Crossover in Movements

There is certainly some crossover in the movements seen in both disciplines, with some slight variations to standards. With this in mind, it’s not uncommon for a Hyrox athlete to excel with many aspects of CrossFit, and for a seasoned CrossFit athlete to perform very well at a Hyrox event. Despite the similarities in some movements though, CrossFit is unique in that it includes Olympic Weightlifting (the clean and jerk, and snatch) as well as a whole host of gymnastic movements not featured in Hyrox.

Which is right for me?

Both Hyrox and CrossFit have their benefits, so this really depends on your goals! If your goal is to be competitive in Hyrox, then training for the Hyrox event is, unsurprisingly, an effective way to prepare. If you want to improve in CrossFit, it’s essential that you partake in CrossFit itself, as many of the skills and modalities will otherwise be ‘missed’ in Hyrox training. That being said, it may not be quite as simple as that: evidence shows that there are huge benefits seen when generalising in training even for sport-specific athletes, as training outside of the specific sport can reduce the risk of injury and help address any imbalances. It is also important to note that individuals tend to be more successful when adopting long-term fitness habits if it stays interesting – repeating the same event training indefinitely could run the risk of becoming boring, and cause athletes to lose interest in the long term. It’s for these reasons, coupled with the supportive, buzzing community, that we believe CrossFit is an excellent choice for long-term training – even if your current goal is to compete in Hyrox.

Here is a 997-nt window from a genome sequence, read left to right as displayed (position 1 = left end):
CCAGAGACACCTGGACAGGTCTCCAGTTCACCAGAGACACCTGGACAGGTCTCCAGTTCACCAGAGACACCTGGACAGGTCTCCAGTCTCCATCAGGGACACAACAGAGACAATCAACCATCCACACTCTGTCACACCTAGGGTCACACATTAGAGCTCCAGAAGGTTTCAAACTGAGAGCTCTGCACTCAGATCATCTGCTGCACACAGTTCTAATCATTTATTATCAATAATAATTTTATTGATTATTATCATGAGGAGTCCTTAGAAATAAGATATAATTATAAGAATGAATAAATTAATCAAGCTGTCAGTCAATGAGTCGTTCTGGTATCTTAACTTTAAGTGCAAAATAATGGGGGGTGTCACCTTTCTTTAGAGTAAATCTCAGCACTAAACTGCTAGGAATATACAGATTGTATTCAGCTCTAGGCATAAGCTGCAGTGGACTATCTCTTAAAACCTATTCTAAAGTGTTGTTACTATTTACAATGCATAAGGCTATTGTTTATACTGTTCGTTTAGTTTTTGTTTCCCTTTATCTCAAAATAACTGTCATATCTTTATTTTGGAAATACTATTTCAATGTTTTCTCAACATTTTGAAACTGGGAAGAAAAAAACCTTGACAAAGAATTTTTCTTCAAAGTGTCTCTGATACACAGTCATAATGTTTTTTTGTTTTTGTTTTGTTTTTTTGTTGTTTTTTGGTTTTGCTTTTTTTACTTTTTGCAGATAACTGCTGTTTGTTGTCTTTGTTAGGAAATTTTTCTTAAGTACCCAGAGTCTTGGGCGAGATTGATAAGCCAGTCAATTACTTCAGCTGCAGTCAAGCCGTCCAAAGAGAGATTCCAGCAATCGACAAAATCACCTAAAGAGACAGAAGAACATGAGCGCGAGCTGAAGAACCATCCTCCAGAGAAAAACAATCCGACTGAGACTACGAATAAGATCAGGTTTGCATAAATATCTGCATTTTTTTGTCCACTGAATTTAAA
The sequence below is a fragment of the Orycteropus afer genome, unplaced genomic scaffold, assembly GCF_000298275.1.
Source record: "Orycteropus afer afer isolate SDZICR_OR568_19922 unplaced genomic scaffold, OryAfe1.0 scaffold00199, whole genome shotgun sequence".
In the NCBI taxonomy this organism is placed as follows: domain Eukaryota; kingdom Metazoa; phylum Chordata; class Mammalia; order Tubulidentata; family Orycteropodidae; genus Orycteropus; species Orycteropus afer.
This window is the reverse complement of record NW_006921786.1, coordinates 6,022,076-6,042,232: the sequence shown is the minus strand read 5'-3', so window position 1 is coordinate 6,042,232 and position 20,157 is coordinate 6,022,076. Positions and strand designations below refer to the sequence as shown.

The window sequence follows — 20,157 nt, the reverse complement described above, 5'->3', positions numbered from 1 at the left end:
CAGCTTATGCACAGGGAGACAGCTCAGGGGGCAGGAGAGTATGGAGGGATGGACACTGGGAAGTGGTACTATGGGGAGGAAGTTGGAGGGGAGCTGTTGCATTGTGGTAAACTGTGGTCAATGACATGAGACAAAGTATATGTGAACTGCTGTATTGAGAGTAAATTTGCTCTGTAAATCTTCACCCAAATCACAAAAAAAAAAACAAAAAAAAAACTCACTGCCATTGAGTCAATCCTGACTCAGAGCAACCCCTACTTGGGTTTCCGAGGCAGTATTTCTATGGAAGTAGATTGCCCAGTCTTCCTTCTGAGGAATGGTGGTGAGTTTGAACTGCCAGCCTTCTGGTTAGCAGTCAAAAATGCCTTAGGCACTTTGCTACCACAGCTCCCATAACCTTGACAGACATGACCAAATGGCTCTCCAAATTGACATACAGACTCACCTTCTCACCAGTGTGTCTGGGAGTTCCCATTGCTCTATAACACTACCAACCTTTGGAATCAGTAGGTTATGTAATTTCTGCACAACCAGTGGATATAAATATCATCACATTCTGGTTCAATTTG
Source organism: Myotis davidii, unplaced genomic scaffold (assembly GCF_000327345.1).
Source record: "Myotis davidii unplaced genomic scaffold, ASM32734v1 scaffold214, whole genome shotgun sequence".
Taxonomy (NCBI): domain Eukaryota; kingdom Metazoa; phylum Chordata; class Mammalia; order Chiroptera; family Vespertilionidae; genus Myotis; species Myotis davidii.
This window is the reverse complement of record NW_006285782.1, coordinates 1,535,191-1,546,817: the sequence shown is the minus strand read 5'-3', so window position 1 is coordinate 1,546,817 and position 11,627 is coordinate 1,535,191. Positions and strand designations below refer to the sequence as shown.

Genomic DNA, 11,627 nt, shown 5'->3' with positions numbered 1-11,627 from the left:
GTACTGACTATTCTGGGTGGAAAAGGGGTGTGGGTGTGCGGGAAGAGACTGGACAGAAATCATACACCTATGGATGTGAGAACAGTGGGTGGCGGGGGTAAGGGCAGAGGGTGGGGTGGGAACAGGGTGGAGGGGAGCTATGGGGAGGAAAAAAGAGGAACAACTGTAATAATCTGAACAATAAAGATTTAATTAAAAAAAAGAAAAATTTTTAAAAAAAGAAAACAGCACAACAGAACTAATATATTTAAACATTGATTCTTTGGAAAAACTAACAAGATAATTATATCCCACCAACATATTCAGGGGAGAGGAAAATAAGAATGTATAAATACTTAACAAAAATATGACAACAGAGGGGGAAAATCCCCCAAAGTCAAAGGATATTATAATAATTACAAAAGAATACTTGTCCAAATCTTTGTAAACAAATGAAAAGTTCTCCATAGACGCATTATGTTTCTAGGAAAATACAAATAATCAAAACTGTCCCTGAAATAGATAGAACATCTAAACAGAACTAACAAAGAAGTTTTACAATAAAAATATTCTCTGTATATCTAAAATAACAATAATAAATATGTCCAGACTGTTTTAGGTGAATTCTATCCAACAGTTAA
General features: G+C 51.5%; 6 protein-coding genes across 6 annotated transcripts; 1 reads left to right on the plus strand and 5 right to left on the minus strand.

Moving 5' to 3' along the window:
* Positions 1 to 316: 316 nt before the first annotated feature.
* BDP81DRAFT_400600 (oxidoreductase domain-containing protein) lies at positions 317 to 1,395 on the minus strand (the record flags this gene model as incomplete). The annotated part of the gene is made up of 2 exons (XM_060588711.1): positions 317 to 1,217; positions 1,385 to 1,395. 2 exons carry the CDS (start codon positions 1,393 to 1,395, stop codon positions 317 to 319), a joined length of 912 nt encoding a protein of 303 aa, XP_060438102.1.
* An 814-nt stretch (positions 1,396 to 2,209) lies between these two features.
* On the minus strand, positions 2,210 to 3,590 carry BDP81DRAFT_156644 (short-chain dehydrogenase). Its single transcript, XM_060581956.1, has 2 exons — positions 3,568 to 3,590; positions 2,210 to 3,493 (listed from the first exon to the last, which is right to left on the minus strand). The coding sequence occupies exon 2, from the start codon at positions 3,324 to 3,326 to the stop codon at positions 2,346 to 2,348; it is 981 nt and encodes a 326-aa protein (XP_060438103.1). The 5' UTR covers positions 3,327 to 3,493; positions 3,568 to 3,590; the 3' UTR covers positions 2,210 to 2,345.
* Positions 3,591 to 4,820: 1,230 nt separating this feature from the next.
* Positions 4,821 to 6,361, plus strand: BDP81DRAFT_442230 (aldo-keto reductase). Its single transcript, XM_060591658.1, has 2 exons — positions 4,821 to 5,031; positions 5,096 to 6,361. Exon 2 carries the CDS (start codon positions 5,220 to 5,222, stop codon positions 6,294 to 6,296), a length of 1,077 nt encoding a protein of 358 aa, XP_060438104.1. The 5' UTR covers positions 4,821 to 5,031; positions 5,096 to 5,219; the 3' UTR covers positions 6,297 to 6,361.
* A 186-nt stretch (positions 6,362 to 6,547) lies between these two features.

What’s on offer at SCFIT?

SCFIT is a CrossFit Affiliate, and therefor adopts the CrossFit methodology. We follow CrossFit’s Affiliate class programming in our group fitness classes, meaning members are exposed to a range of movements, time domains, modalities and skills throughout the week. The workouts do often include many ‘Hyrox style’ movements: running, ergs, carries, sled drags, burpees – it’s all there! In addition to the class programming, Extras Space is available at multiple times throughout the day for members to carry out any additional work they wish on specific goals or movements. So, if you are interested in competing in Hyrox, SCFIT could be just the ticket: you would be welcomed with open arms into our adaptable, varied group classes, and would have the opportunity to practice specific Hyrox movements and race transitions in the Extras Space if needed.

Let’s wrap up celebrating some recent Hyrox highlights from the SCFIT community!
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Here are Emily & James – recently competing in the pairs Hyrox, achieving an impressive time of 1:13!

We have also seen former coach Helen take to the podium in a Hyrox event (with just a few day’s notice… which really tells us a lot about the benefits of CrossFit training!) as well as achievements from SCFIT’s Ursula Hardy, Natalie Jones and Lewis Grinsell to name just a few.

Interested in finding out what CrossFit can do for you and your training? Book a free No Sweat intro with a member of the team now!